Tesla is recalling more than 475,000 of its Model 3 and Model S electric cars to address rear-view camera and bonnet issues that increase the risk of crashing.
- The US company is recalling thousands of Model 3 and Model S electric vehicles
- Model 3 rear-view camera cable harnesses could be damaged by opening and closing the boot
- Problems with the bonnet latch on the Model S vehicle could lead the compartment to open without warning
Tesla shares were down 1.1 per cent in premarket trading on Thursday.
The US electric vehicle manufacturer is recalling 356,309 2017-2020 Model 3 vehicles to address rear-view camera issues and 119,009 Model S vehicles due to bonnet problems, the National Highway Traffic Safety Administration (NHTSA) said.
The total number of recalled vehicles is close to the half a million vehicles Tesla delivered last year.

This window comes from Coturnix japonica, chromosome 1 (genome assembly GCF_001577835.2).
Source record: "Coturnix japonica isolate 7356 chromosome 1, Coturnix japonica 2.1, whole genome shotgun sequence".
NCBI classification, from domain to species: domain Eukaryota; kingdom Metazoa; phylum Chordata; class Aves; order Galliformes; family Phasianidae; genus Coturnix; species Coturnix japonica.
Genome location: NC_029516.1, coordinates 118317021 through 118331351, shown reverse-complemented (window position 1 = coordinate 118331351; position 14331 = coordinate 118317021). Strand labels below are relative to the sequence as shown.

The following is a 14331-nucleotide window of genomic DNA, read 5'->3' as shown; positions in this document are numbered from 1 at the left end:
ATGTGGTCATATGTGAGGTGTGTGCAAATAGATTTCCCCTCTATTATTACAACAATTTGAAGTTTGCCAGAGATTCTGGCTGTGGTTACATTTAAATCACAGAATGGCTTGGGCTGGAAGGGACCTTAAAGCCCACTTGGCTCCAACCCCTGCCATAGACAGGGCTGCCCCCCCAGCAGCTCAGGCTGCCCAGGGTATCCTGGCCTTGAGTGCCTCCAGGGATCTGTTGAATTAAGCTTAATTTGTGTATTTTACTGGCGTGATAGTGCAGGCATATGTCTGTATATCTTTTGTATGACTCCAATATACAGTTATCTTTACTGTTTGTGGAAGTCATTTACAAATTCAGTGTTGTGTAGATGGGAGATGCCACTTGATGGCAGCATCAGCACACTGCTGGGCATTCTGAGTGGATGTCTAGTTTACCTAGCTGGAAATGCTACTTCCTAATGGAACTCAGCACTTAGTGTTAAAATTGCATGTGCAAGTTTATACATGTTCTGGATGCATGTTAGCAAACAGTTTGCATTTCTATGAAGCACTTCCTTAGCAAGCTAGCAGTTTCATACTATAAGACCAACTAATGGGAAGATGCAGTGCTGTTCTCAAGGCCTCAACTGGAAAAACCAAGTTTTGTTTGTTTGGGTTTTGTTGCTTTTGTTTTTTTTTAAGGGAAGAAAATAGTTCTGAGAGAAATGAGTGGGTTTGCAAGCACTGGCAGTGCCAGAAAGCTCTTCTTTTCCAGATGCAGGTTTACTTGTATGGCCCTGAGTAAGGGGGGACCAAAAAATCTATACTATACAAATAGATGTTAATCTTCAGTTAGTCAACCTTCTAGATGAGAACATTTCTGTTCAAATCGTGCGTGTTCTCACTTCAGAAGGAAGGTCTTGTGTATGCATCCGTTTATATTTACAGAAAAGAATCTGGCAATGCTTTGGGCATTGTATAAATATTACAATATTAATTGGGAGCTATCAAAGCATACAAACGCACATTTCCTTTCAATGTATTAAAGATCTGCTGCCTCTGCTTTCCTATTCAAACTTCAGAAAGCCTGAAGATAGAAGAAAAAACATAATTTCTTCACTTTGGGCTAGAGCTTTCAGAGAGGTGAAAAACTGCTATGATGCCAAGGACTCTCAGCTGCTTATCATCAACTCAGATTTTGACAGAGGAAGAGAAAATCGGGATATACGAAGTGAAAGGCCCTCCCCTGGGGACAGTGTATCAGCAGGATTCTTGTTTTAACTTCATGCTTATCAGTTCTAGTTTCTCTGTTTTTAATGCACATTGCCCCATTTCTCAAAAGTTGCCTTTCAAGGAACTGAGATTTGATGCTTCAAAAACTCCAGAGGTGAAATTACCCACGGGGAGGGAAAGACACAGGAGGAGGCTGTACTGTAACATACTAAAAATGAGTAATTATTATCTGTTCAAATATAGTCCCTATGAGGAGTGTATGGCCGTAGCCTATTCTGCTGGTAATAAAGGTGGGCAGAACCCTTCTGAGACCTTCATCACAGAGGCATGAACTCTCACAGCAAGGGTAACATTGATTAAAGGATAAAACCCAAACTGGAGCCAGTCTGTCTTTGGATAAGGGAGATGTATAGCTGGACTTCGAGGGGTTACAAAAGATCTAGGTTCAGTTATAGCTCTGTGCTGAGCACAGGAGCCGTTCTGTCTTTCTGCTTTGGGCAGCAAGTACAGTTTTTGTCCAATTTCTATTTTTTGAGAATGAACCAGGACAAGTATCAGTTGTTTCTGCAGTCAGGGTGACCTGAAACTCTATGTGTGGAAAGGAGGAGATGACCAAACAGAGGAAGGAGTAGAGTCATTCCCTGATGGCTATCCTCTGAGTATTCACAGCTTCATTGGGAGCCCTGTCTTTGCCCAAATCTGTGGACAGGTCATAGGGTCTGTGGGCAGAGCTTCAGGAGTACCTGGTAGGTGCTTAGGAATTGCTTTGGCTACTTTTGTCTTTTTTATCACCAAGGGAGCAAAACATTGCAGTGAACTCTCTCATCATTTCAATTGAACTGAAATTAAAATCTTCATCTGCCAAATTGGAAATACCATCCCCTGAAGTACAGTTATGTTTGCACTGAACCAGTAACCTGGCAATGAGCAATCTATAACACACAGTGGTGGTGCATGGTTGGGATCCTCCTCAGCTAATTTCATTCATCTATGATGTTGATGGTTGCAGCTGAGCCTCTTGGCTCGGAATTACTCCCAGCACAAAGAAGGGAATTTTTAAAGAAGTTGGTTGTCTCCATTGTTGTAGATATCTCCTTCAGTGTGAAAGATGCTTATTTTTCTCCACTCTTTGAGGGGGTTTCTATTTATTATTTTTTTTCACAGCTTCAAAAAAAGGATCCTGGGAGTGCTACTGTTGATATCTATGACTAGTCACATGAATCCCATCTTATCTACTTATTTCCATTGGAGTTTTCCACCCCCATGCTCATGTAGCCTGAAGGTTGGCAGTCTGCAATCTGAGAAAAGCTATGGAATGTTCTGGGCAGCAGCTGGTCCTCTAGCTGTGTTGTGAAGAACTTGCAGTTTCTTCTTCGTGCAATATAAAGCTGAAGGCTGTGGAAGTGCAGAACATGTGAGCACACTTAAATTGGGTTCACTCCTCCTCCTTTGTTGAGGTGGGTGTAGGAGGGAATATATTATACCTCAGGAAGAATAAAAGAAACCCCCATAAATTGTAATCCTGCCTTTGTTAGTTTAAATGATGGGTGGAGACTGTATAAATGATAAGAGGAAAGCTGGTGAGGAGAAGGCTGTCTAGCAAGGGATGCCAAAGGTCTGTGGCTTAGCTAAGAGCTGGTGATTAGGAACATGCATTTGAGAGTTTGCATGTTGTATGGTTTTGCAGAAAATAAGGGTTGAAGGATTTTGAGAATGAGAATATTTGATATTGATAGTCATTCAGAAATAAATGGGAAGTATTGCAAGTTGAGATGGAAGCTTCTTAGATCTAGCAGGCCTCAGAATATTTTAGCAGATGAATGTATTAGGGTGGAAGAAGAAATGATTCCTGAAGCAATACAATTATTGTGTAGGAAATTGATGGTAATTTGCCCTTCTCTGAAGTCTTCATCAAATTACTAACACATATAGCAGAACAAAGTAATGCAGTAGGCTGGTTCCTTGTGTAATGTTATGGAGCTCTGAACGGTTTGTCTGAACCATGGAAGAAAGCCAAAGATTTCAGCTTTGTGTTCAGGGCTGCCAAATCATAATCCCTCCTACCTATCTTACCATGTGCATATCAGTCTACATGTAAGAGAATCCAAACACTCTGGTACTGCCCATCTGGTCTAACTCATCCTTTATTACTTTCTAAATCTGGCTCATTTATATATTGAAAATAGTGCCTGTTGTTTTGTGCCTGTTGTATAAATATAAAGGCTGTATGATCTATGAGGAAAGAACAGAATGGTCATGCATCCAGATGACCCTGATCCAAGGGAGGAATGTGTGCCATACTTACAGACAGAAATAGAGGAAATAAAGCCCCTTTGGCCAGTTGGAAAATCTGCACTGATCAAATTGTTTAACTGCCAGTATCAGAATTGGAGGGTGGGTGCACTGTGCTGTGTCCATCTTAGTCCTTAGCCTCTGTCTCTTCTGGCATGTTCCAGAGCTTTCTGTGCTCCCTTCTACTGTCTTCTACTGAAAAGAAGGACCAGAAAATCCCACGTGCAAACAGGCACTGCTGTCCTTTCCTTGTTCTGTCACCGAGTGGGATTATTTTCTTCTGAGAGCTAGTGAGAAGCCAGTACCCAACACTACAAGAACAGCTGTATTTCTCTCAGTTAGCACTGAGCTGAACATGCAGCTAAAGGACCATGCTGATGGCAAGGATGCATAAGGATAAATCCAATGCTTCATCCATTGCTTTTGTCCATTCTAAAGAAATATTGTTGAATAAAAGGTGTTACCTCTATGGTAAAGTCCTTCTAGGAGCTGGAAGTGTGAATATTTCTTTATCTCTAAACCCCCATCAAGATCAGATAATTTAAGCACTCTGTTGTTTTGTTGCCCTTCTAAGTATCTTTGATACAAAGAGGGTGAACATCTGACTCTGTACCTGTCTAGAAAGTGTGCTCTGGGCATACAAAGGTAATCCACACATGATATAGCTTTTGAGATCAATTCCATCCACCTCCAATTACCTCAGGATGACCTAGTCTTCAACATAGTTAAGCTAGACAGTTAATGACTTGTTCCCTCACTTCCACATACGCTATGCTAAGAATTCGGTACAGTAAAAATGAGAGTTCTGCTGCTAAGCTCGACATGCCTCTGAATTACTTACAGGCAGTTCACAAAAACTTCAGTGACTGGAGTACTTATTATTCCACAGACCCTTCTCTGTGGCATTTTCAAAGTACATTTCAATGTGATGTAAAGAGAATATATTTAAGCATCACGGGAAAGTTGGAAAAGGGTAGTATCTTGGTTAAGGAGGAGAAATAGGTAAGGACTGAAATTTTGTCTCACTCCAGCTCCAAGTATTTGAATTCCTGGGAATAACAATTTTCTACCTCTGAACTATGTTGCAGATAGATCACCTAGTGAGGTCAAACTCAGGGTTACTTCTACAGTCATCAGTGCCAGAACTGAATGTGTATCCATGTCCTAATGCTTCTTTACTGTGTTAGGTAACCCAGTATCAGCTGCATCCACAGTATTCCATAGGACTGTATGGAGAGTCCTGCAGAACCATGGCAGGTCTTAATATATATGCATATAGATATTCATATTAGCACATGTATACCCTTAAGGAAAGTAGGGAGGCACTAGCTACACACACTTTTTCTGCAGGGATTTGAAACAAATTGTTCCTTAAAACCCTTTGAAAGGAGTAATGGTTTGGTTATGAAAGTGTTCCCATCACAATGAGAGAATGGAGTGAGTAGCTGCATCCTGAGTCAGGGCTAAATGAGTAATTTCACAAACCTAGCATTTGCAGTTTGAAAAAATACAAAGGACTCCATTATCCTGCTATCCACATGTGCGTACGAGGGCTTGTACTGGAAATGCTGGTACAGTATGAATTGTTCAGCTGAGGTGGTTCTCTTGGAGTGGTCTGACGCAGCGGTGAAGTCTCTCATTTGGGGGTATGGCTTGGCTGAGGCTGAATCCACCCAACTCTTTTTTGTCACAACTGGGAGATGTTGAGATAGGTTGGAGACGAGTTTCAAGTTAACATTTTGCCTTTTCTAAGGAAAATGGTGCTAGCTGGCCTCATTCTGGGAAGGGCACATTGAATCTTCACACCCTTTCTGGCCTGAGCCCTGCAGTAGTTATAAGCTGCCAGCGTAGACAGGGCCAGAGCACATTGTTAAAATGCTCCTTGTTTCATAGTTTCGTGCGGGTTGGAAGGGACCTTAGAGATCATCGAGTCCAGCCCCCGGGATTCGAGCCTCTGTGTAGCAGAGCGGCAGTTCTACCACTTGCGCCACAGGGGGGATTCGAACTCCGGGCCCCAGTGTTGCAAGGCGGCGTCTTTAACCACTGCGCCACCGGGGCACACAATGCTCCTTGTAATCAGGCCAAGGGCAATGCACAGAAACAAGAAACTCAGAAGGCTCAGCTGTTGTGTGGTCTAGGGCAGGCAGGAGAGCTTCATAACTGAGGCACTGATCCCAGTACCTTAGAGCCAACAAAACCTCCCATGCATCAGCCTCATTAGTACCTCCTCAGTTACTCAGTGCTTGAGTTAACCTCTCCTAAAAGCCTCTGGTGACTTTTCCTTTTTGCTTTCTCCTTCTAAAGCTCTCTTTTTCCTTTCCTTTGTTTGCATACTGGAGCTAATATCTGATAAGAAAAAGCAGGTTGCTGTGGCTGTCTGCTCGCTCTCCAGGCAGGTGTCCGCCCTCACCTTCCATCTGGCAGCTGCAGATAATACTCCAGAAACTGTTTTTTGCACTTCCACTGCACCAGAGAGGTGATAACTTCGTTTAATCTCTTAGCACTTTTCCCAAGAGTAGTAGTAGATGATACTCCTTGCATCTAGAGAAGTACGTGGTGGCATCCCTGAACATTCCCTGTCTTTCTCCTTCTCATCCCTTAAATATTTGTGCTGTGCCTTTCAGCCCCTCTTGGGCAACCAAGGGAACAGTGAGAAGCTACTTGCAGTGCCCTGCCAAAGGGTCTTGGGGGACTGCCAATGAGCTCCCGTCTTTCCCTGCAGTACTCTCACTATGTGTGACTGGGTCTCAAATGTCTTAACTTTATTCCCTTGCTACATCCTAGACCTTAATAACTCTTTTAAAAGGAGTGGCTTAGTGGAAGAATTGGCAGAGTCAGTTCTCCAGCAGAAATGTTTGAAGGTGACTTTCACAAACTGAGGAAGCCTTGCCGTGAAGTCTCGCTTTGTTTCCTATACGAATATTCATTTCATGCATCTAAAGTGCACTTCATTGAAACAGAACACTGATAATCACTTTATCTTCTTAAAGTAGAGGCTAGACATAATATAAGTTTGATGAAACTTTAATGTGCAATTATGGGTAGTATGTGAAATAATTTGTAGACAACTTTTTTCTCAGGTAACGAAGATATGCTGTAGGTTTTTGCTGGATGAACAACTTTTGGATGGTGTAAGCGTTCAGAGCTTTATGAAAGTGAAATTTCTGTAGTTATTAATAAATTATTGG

Tesla could not be reached for comment.
For Model 3 sedans, "the rear-view camera cable harness may be damaged by the opening and closing of the trunk [boot] lid, preventing the rear-view camera image from displaying," the NHTSA said.
For Model S vehicles, bonnet latch problems may lead the front compartment to open "without warning and obstruct the driver's visibility, increasing the risk of a crash," Tesla said.
There are no known crashes or deaths related to the issues. (AP: Jon Super)
Tesla is not aware of any crashes, injuries or deaths related to the issues with its Model 3 and Model S cars, the NHTSA said.
Tesla is being investigated by the NHTSA over other issues. The NHTSA had opened a probe on 580,000 Tesla vehicles over the automaker's decision to allow games to be played on car screens while they are in motion.
Tesla's Autopilot system has been blamed for 17 injuries and one death on American roads.
Tesla has subsequently agreed to stop allowing video games to be played on vehicle screens while its cars are moving, according to the NHTSA.
In August, the NHTSA opened a formal safety probe into Tesla's driver assistance system Autopilot after a series of crashes involving Tesla models and emergency vehicles.
Under pressure from NHTSA, Tesla in February agreed to recall 135,000 vehicles with touch-screen displays that could fail and raise the risk of a crash.